Boating History: Grew Boats

Grew 1956 Runabout

Feb 14, 2019

Arthur Grew (1885-1952) opened a boathouse on Lake Simcoe at Jackson’s Point in 1907. Here he built canoes, rowboats and sailboats, some of which he hired out and others he would sell. Though relatively small, the business prospered for two decades until the Great Depression hit. In 1932, Toronto businessman Clarence A. Kemp (1893-1977) bought the business, but kept Grew and his employees on to build the boats as before, while he looked after financial matters.

In 1939, Kemp took over The Gidley Boat Company, located in Penetanguishene. Established in the 1890s by Henry E. Gidley (1864-1933), it had been a large and successful manufacturer of motor boats on Georgian Bay, but was left struggling after the Depression. Kemp maintained both plants, merging the businesses under the name of “Grew Boats Ltd.” Before long the company was working on military contracts, producing a variety of vessels, including 38’ Crash Boats and eight of the 112’ Fairmile patrol boats. After the war, Grew Boats returned to the building smaller pleasure craft.

Grew BoatsKemp sold off the Penetang plant in 1950, along with the Grew name, to a group of investors from Toronto. The Jackson’s Point shop, which produced 14’-16’ wooden outboards, was split off as “The Bonnie Boat Company” and was soon sold to a different buyer. Under its new ownership, Grew Boats rode the post-war boom to great success, becoming one of Canada’s largest boat builders. A major re-fit of the factory was completed in 1957, with a variety of stock wooden boats being manufactured, including both inboards and outboards, as well as large cruisers. Grew’s did not design its own boats, however, but licensed models from American manufacturers.

Production shifted to fiberglass boats, and in the 1970s a new, larger factory was built near the original one. At this time, Grew’s employed over 100 people. From the late 1970s, sales began to decline and the business eventually closed in 1989. The Grew brand was later resurrected, with boats being manufactured at a plant near Owen Sound, but this closed in 2011.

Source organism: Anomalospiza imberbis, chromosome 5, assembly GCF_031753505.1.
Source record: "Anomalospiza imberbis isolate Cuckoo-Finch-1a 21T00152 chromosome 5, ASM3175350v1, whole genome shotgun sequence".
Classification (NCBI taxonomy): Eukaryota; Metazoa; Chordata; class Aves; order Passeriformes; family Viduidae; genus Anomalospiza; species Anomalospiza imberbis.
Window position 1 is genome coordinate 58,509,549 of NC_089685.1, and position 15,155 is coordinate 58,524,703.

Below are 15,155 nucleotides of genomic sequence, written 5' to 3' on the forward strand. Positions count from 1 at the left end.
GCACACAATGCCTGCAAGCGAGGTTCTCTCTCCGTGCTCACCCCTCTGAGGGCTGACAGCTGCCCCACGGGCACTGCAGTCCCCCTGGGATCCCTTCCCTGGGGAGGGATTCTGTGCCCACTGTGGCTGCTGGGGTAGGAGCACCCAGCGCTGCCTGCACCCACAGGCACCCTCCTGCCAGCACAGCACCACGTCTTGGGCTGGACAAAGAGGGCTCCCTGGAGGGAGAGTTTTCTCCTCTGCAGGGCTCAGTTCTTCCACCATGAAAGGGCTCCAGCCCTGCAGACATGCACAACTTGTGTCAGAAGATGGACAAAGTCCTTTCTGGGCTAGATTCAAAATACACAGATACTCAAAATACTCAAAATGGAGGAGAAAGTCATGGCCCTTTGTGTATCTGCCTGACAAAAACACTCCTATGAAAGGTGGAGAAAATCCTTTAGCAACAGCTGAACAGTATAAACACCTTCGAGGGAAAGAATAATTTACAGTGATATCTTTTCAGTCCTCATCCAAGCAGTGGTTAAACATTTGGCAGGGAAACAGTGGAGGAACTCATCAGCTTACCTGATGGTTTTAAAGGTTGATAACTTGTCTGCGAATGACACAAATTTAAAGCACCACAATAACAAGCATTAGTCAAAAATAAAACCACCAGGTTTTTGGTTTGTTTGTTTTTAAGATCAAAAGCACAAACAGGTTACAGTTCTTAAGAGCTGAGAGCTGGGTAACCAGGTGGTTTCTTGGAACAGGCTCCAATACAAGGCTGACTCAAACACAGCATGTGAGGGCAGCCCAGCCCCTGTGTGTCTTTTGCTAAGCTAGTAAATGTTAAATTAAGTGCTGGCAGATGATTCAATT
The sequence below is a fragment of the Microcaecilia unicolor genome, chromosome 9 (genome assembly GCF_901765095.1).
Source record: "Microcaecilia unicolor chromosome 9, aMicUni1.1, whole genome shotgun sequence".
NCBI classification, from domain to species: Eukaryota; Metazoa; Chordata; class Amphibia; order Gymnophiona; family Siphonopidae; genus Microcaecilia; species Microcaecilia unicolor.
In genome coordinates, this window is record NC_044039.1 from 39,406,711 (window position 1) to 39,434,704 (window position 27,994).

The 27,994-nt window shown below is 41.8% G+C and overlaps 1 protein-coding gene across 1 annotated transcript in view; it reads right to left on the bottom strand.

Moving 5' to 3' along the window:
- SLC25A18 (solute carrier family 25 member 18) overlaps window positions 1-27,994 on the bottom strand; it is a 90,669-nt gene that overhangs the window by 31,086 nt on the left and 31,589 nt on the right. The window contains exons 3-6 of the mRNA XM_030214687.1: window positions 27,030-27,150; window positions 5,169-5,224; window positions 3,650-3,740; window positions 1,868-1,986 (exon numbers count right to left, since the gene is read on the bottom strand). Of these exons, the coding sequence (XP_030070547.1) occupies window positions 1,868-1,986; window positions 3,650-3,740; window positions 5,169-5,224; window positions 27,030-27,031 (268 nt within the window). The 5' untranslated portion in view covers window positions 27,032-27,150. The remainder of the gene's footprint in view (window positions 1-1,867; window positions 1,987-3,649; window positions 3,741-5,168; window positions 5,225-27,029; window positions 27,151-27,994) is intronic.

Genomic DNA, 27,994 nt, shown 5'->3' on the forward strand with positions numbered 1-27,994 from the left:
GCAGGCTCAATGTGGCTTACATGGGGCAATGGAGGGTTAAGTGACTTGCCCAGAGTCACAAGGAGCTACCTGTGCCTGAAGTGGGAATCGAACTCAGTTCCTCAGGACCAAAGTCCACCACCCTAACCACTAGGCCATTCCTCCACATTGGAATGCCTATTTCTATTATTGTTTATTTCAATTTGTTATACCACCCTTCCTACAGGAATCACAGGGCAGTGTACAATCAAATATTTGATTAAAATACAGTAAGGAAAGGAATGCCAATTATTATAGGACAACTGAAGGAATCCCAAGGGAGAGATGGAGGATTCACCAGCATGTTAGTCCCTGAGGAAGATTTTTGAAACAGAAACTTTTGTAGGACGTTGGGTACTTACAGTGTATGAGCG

• Gerry Hatherly

Gerry Hatherley is a researcher and writer for the Archives at Muskoka Steamships and Discovery Centre. His main focus has been on the vintage boat builders of Muskoka. Gerry lives in Gravenhurst, ON, and has deep family roots in the region.

This article is the CYOB’s second in a series of articles and photos. The series is nine at the moment but Gerry is working on another six or seven.  Other articles in the series include: 

Bastien Boats of Hamilton, ON


Related Articles

New Boats: Lilybaeum Yacht’s Luxurious Levanzo 25

New to Canada and available through Marine SCA, the recently established Lilybaeum Yacht, led by Giorgio Maggio and Vincenzo Marco Pecorella, both in their mid-twenties, are steering the company towards innovative waters with the introduction of their inaugural model – the Levanzo 25.

A Synthesis of Strength and Elegance

The Levanzo 25 blends a fisherman’s robustness with the grace and amenities of a compact yacht. With its high, flared bow, this 7.70 metres vessel promises not only a head-turning aesthetic but also a sturdy, reliable performance on the open sea. One of the standout features of this vessel is its deep “V” hull, boasting a 22-degree deadrise, designed to ensure a secure and dry journey, even when navigating through rough waters.

Read More


Serious Fun at the St. Maarten Heineken Regatta

By Allegra Smith-Herriott

As the plane started its descent, bright blue skies gave way to crystal clear turquoise waters as we skimmed over the famous Maho Beach. Exiting the airport, I was hit with a wall of warm salty air from the northeast trade winds. Nothing compares to arriving in the Caribbean.

From the airport, I headed to the Regatta Village in Port de Plaisance. Wednesday being ‘Day 0’ was registration day of the Regatta. Teams were out on the water to shake out sails, on the docks making last-minute preparations and in the Regatta Village for registration and most importantly picking up their cases of Heineken.

Read More